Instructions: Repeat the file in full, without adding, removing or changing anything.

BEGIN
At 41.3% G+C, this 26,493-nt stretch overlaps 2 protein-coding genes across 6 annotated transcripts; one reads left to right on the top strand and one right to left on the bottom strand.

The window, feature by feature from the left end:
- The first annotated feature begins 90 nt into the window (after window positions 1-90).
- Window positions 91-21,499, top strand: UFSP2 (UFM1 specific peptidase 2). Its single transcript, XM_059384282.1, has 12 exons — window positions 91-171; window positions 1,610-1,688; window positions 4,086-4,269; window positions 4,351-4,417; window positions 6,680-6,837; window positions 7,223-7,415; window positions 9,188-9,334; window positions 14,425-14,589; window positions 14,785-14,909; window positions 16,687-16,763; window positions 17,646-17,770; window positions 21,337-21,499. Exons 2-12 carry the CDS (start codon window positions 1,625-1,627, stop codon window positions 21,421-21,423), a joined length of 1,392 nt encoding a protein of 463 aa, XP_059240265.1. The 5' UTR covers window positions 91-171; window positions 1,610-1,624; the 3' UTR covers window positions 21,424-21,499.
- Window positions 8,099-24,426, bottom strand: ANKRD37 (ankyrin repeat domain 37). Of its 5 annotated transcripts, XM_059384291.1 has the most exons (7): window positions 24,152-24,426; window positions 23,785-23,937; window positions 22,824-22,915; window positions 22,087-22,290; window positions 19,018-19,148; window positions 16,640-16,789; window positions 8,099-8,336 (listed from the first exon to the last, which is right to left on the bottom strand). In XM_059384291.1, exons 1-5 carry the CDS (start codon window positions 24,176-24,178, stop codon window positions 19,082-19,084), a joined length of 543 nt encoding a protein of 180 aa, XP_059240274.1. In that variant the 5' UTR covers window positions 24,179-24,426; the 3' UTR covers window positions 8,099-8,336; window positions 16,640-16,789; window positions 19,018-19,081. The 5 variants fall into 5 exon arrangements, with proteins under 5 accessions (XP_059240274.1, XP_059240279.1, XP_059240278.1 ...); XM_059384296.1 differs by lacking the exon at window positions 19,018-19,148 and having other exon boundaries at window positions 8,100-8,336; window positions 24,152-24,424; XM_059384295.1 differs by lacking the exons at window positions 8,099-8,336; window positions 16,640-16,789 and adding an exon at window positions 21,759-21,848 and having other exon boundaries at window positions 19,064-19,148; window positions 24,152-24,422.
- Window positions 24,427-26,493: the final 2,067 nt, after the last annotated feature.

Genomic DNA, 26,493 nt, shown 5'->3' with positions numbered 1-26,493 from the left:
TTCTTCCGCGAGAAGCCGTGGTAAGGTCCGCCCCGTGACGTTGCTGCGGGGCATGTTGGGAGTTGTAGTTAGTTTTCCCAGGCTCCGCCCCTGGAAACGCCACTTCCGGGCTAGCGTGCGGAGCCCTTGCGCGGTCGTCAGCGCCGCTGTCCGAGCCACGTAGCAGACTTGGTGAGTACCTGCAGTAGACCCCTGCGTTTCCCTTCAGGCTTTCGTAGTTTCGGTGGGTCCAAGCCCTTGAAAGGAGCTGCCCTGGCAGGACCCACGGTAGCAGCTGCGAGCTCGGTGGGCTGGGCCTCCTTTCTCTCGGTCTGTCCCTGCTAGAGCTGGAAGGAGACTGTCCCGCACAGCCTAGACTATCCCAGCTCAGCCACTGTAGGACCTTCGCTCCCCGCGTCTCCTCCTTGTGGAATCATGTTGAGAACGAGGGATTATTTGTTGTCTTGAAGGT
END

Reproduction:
At 41.3% G+C, this 26,493-nt stretch overlaps 2 protein-coding genes across 6 annotated transcripts; one reads left to right on the top strand and one right to left on the bottom strand.

The window, feature by feature from the left end:
- The first annotated feature begins 90 nt into the window (after window positions 1-90).
- Window positions 91-21,499, top strand: UFSP2 (UFM1 specific peptidase 2). Its single transcript, XM_059384282.1, has 12 exons — window positions 91-171; window positions 1,610-1,688; window positions 4,086-4,269; window positions 4,351-4,417; window positions 6,680-6,837; window positions 7,223-7,415; window positions 9,188-9,334; window positions 14,425-14,589; window positions 14,785-14,909; window positions 16,687-16,763; window positions 17,646-17,770; window positions 21,337-21,499. Exons 2-12 carry the CDS (start codon window positions 1,625-1,627, stop codon window positions 21,421-21,423), a joined length of 1,392 nt encoding a protein of 463 aa, XP_059240265.1. The 5' UTR covers window positions 91-171; window positions 1,610-1,624; the 3' UTR covers window positions 21,424-21,499.
- Window positions 8,099-24,426, bottom strand: ANKRD37 (ankyrin repeat domain 37). Of its 5 annotated transcripts, XM_059384291.1 has the most exons (7): window positions 24,152-24,426; window positions 23,785-23,937; window positions 22,824-22,915; window positions 22,087-22,290; window positions 19,018-19,148; window positions 16,640-16,789; window positions 8,099-8,336 (listed from the first exon to the last, which is right to left on the bottom strand). In XM_059384291.1, exons 1-5 carry the CDS (start codon window positions 24,176-24,178, stop codon window positions 19,082-19,084), a joined length of 543 nt encoding a protein of 180 aa, XP_059240274.1. In that variant the 5' UTR covers window positions 24,179-24,426; the 3' UTR covers window positions 8,099-8,336; window positions 16,640-16,789; window positions 19,018-19,081. The 5 variants fall into 5 exon arrangements, with proteins under 5 accessions (XP_059240274.1, XP_059240279.1, XP_059240278.1 ...); XM_059384296.1 differs by lacking the exon at window positions 19,018-19,148 and having other exon boundaries at window positions 8,100-8,336; window positions 24,152-24,424; XM_059384295.1 differs by lacking the exons at window positions 8,099-8,336; window positions 16,640-16,789 and adding an exon at window positions 21,759-21,848 and having other exon boundaries at window positions 19,064-19,148; window positions 24,152-24,422.
- Window positions 24,427-26,493: the final 2,067 nt, after the last annotated feature.

Genomic DNA, 26,493 nt, shown 5'->3' with positions numbered 1-26,493 from the left:
TTCTTCCGCGAGAAGCCGTGGTAAGGTCCGCCCCGTGACGTTGCTGCGGGGCATGTTGGGAGTTGTAGTTAGTTTTCCCAGGCTCCGCCCCTGGAAACGCCACTTCCGGGCTAGCGTGCGGAGCCCTTGCGCGGTCGTCAGCGCCGCTGTCCGAGCCACGTAGCAGACTTGGTGAGTACCTGCAGTAGACCCCTGCGTTTCCCTTCAGGCTTTCGTAGTTTCGGTGGGTCCAAGCCCTTGAAAGGAGCTGCCCTGGCAGGACCCACGGTAGCAGCTGCGAGCTCGGTGGGCTGGGCCTCCTTTCTCTCGGTCTGTCCCTGCTAGAGCTGGAAGGAGACTGTCCCGCACAGCCTAGACTATCCCAGCTCAGCCACTGTAGGACCTTCGCTCCCCGCGTCTCCTCCTTGTGGAATCATGTTGAGAACGAGGGATTATTTGTTGTCTTGAAGGT